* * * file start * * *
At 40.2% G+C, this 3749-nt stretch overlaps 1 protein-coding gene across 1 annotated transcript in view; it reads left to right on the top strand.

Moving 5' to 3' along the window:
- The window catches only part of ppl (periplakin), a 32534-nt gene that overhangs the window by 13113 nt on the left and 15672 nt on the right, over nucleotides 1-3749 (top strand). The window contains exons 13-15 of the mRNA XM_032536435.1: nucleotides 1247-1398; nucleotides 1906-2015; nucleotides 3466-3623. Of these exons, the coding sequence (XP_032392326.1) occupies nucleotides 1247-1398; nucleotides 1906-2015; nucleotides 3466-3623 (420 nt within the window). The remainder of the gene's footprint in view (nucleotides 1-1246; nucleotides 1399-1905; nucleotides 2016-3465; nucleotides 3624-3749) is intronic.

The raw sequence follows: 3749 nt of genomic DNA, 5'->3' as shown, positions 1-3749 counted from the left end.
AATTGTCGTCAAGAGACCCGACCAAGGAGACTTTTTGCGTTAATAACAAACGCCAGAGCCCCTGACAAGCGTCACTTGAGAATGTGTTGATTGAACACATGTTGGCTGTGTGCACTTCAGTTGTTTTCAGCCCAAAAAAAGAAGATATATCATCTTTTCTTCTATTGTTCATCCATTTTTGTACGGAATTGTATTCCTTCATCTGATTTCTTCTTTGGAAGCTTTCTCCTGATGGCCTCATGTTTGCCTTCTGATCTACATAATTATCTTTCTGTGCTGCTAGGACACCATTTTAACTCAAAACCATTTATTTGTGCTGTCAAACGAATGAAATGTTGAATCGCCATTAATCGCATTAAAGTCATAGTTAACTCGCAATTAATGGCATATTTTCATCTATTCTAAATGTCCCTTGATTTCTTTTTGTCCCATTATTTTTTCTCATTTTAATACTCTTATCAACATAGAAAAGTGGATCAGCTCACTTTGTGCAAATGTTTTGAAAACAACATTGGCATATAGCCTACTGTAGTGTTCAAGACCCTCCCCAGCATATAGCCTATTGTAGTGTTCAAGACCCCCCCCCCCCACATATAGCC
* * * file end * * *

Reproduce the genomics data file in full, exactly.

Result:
At 40.2% G+C, this 3749-nt stretch overlaps 1 protein-coding gene across 1 annotated transcript in view; it reads left to right on the top strand.

Moving 5' to 3' along the window:
- The window catches only part of ppl (periplakin), a 32534-nt gene that overhangs the window by 13113 nt on the left and 15672 nt on the right, over nucleotides 1-3749 (top strand). The window contains exons 13-15 of the mRNA XM_032536435.1: nucleotides 1247-1398; nucleotides 1906-2015; nucleotides 3466-3623. Of these exons, the coding sequence (XP_032392326.1) occupies nucleotides 1247-1398; nucleotides 1906-2015; nucleotides 3466-3623 (420 nt within the window). The remainder of the gene's footprint in view (nucleotides 1-1246; nucleotides 1399-1905; nucleotides 2016-3465; nucleotides 3624-3749) is intronic.

The raw sequence follows: 3749 nt of genomic DNA, 5'->3' as shown, positions 1-3749 counted from the left end.
AATTGTCGTCAAGAGACCCGACCAAGGAGACTTTTTGCGTTAATAACAAACGCCAGAGCCCCTGACAAGCGTCACTTGAGAATGTGTTGATTGAACACATGTTGGCTGTGTGCACTTCAGTTGTTTTCAGCCCAAAAAAAGAAGATATATCATCTTTTCTTCTATTGTTCATCCATTTTTGTACGGAATTGTATTCCTTCATCTGATTTCTTCTTTGGAAGCTTTCTCCTGATGGCCTCATGTTTGCCTTCTGATCTACATAATTATCTTTCTGTGCTGCTAGGACACCATTTTAACTCAAAACCATTTATTTGTGCTGTCAAACGAATGAAATGTTGAATCGCCATTAATCGCATTAAAGTCATAGTTAACTCGCAATTAATGGCATATTTTCATCTATTCTAAATGTCCCTTGATTTCTTTTTGTCCCATTATTTTTTCTCATTTTAATACTCTTATCAACATAGAAAAGTGGATCAGCTCACTTTGTGCAAATGTTTTGAAAACAACATTGGCATATAGCCTACTGTAGTGTTCAAGACCCTCCCCAGCATATAGCCTATTGTAGTGTTCAAGACCCCCCCCCCCCACATATAGCC